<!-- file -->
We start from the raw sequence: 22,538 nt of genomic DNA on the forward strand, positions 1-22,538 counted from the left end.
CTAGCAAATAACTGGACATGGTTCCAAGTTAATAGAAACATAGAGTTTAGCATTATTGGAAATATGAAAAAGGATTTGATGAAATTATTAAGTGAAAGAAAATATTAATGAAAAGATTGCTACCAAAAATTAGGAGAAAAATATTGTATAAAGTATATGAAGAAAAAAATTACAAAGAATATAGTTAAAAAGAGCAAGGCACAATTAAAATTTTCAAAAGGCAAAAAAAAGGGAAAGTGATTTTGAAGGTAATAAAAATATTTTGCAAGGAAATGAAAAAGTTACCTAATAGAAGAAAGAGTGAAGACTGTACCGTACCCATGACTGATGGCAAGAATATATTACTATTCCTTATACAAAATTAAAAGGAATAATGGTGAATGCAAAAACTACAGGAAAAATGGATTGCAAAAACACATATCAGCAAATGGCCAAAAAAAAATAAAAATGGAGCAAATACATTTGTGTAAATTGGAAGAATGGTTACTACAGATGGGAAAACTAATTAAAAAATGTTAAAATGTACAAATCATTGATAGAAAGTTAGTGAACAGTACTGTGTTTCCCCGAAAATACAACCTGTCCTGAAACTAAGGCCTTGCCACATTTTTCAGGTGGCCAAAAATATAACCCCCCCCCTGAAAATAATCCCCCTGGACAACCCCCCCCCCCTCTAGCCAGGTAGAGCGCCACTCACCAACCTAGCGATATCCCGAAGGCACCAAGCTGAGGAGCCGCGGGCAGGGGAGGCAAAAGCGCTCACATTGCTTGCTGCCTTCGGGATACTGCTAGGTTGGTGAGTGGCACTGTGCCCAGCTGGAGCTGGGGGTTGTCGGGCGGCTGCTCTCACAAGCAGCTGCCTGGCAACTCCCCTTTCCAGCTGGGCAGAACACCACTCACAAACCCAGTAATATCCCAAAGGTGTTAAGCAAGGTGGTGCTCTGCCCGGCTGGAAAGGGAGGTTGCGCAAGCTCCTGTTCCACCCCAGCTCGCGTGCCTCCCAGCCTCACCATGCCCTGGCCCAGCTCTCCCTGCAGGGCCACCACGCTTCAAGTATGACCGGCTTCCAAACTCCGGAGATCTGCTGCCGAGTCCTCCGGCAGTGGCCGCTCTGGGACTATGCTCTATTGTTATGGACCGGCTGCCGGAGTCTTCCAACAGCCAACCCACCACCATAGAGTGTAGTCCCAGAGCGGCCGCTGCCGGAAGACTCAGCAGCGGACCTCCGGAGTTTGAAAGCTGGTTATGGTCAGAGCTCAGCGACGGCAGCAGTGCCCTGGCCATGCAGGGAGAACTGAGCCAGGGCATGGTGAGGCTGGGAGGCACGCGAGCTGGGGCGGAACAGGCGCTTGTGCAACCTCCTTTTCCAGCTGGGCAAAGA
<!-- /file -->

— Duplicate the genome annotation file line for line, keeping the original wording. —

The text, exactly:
We start from the raw sequence: 22,538 nt of genomic DNA on the forward strand, positions 1-22,538 counted from the left end.
CTAGCAAATAACTGGACATGGTTCCAAGTTAATAGAAACATAGAGTTTAGCATTATTGGAAATATGAAAAAGGATTTGATGAAATTATTAAGTGAAAGAAAATATTAATGAAAAGATTGCTACCAAAAATTAGGAGAAAAATATTGTATAAAGTATATGAAGAAAAAAATTACAAAGAATATAGTTAAAAAGAGCAAGGCACAATTAAAATTTTCAAAAGGCAAAAAAAAGGGAAAGTGATTTTGAAGGTAATAAAAATATTTTGCAAGGAAATGAAAAAGTTACCTAATAGAAGAAAGAGTGAAGACTGTACCGTACCCATGACTGATGGCAAGAATATATTACTATTCCTTATACAAAATTAAAAGGAATAATGGTGAATGCAAAAACTACAGGAAAAATGGATTGCAAAAACACATATCAGCAAATGGCCAAAAAAAAATAAAAATGGAGCAAATACATTTGTGTAAATTGGAAGAATGGTTACTACAGATGGGAAAACTAATTAAAAAATGTTAAAATGTACAAATCATTGATAGAAAGTTAGTGAACAGTACTGTGTTTCCCCGAAAATACAACCTGTCCTGAAACTAAGGCCTTGCCACATTTTTCAGGTGGCCAAAAATATAACCCCCCCCCTGAAAATAATCCCCCTGGACAACCCCCCCCCCCTCTAGCCAGGTAGAGCGCCACTCACCAACCTAGCGATATCCCGAAGGCACCAAGCTGAGGAGCCGCGGGCAGGGGAGGCAAAAGCGCTCACATTGCTTGCTGCCTTCGGGATACTGCTAGGTTGGTGAGTGGCACTGTGCCCAGCTGGAGCTGGGGGTTGTCGGGCGGCTGCTCTCACAAGCAGCTGCCTGGCAACTCCCCTTTCCAGCTGGGCAGAACACCACTCACAAACCCAGTAATATCCCAAAGGTGTTAAGCAAGGTGGTGCTCTGCCCGGCTGGAAAGGGAGGTTGCGCAAGCTCCTGTTCCACCCCAGCTCGCGTGCCTCCCAGCCTCACCATGCCCTGGCCCAGCTCTCCCTGCAGGGCCACCACGCTTCAAGTATGACCGGCTTCCAAACTCCGGAGATCTGCTGCCGAGTCCTCCGGCAGTGGCCGCTCTGGGACTATGCTCTATTGTTATGGACCGGCTGCCGGAGTCTTCCAACAGCCAACCCACCACCATAGAGTGTAGTCCCAGAGCGGCCGCTGCCGGAAGACTCAGCAGCGGACCTCCGGAGTTTGAAAGCTGGTTATGGTCAGAGCTCAGCGACGGCAGCAGTGCCCTGGCCATGCAGGGAGAACTGAGCCAGGGCATGGTGAGGCTGGGAGGCACGCGAGCTGGGGCGGAACAGGCGCTTGTGCAACCTCCTTTTCCAGCTGGGCAAAGA